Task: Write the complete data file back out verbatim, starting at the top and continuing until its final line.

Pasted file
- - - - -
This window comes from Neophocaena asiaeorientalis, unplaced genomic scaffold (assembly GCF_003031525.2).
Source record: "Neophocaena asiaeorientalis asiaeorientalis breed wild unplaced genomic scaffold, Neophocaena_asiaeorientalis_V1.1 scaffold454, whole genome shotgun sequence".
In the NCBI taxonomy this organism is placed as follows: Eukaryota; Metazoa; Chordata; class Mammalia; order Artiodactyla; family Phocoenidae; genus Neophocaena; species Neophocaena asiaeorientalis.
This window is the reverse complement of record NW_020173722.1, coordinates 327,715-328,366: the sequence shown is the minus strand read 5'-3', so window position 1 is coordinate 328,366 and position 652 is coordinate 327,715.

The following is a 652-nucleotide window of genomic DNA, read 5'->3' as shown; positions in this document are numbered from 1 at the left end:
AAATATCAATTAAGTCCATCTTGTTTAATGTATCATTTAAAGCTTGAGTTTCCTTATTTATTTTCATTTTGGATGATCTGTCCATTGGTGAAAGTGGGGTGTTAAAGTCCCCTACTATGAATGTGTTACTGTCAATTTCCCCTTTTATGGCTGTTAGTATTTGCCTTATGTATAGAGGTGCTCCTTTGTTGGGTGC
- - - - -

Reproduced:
This window comes from Neophocaena asiaeorientalis, unplaced genomic scaffold (assembly GCF_003031525.2).
Source record: "Neophocaena asiaeorientalis asiaeorientalis breed wild unplaced genomic scaffold, Neophocaena_asiaeorientalis_V1.1 scaffold454, whole genome shotgun sequence".
In the NCBI taxonomy this organism is placed as follows: Eukaryota; Metazoa; Chordata; class Mammalia; order Artiodactyla; family Phocoenidae; genus Neophocaena; species Neophocaena asiaeorientalis.
This window is the reverse complement of record NW_020173722.1, coordinates 327,715-328,366: the sequence shown is the minus strand read 5'-3', so window position 1 is coordinate 328,366 and position 652 is coordinate 327,715.

The following is a 652-nucleotide window of genomic DNA, read 5'->3' as shown; positions in this document are numbered from 1 at the left end:
AAATATCAATTAAGTCCATCTTGTTTAATGTATCATTTAAAGCTTGAGTTTCCTTATTTATTTTCATTTTGGATGATCTGTCCATTGGTGAAAGTGGGGTGTTAAAGTCCCCTACTATGAATGTGTTACTGTCAATTTCCCCTTTTATGGCTGTTAGTATTTGCCTTATGTATAGAGGTGCTCCTTTGTTGGGTGC